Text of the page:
the fixed rate?
(8)Go to bobbrinker.com and find his weekend radio show.
He is an excellent source and a great sounding board.
This is the part I don't go for. If you are paying $500/month ($6000/yr) in mtge interest the net tax benefit to you is, in most cases going to be $200/month ($2400/yr). You are still out of pocket $300/month ($3600/yr). Over the life of a 15 year mortgage that's $54,000 in interest payments for which there is zero tax benefit. The banks and the Feds both want you to owe, it funds the banks so they can make more loans to keep the money cycling. It's good for them, not for you.
You're missing the other half of the equation. If you have a mortgage of say $50,000 and can afford to pay off half of it right now, the question is, are you better off paying it off, or putting the $25,000 in another investment? If you keep the mortgage, you pay interest -- for now let's say 5% fixed -- but also get a tax break on that interest -- let's say 30%, so you're actually paying 3.5% interest on an after tax basis. Now if you take your spare $25,000 and put it in a high quality investment that currently does, or soon will provide an after tax return of over 3.5% (easy, given the certainty that interest rates will begin to rise soon), you end up ahead. Realistically, in the current interest rate environment, you can manage a significantly better return on the investment than you're spending to keep the additional mortgage balance outstanding, especially over the long run. Lock in the ultra low fixed rate now, and keep your spare cash in investments as the returns on those investments while interest rates go up. Once rates reach a point where you can lock in the arbitrage (say a 10 year CD paying 7%) it may make sense to do that).
Not missing anything. In an earlier post I wrote that the only time holding a mortgage that is unnecessary is if the equity is being used to generate a ROI greater than the cost of the money.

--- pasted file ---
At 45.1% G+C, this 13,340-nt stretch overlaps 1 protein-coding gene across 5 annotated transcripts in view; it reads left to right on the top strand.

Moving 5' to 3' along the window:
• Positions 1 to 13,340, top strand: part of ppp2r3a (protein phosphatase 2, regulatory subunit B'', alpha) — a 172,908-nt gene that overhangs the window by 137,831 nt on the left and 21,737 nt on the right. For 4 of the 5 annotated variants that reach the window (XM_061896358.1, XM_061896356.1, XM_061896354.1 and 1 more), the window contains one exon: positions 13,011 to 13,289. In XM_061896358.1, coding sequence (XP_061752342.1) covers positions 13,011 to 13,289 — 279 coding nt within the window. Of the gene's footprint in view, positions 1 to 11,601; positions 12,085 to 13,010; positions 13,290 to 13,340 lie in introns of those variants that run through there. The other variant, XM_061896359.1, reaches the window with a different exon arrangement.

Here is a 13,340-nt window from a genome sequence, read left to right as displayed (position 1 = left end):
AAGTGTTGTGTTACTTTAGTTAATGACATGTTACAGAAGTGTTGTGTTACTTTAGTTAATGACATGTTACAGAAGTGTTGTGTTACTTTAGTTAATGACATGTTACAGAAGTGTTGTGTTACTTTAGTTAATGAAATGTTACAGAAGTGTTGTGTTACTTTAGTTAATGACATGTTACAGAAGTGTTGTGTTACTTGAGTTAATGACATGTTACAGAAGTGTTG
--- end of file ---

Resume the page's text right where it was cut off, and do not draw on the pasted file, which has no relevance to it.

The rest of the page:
Holding and continuing to pay a mortgage unnecessarily in order to get the deduction is a sucker's play.
You seem to be contradicting yourself. It is virtually impossible that locking in a low mortgage rate now wouldn't enable the homeowner to earn a higher ROI on the invested money over time.
Tell that to those who hold LU or FON or any of a hundred other dogs, then ask them if they wish that they had paid off the mortgage instead.
And, as I said twice already, if you're keeping the mtge to get the tax "benefits" (paying out five to get two back) you're playing a sucker's game. But, you handle your money your way, I'll do the same, it's working for me so far.
I'm certainly not suggesting that people use individual stock selections as a way of investing money that could have been used to pay down a mortgage. But there are plenty of better alternatives -- in the current interest rate environment, CDs are a breakeven proposition at present, and sure to be a profitable proposition in the long run. And I'm quite sure there are people out there accelerating their mortgage payments, while failing to max out their contributions to tax-deferred retirement plans.
Thirty year fixed......5.37%
One year CD.......2.29% (taxable).
Not even close to break even. Since your earnings from a CD that is not in an IRA/401K type vehicle are taxed at the same rate as your income (against which you apply the mortgage deduction) you would have to find a CD that pays the same as your mortgage costs you to "break even". Banks make money by charging more for it than they pay so that's not about to happen.
Even if you start to look at triple tax frees you are not likely to find one that pays out a significantly higher rate than what your house money costs you.
Now, if you want to talk about tapping equity at six percent then leveraging it to buy rental rolls sufficient to service both debts you'd be starting to make sense.
My advice, get a 30 year fixed, and make thge minimum payments.
INVEST your extra money, and have the discipline not to spend it.
Then, when rates rise to 6, 8, 10, or 50% in future years, you will be glad that you weren't like the other suckers who paid off their loans early, since your payments will end up costing you far less.
You will also have the security of a nest egg that is there for an emergency. In know home equity can be borrowed in, but not if your market has crashed, or if you are out of work.
Thirty year fixed......5.37%
One year CD.......2.29% (taxable).
Not even close to break even.
The highest one year CD rate from 1991-2004 was a whopping 6.1%. Might as well put your money in the mattress.
Now, if you have a million that you want to put into a CD you can do better through private banking but if you're sitting on seven figures in cash you're not likely to be concerned about a mortgage.
1) CD rates are headed up
2) Why would anyone offset at 30 year mortgage with a ONE year CD -- longer term CDs already get much higher rates. Might make sense to 1 year CDs for a year or tow, but once rates go up significantly, time to lock in a long one.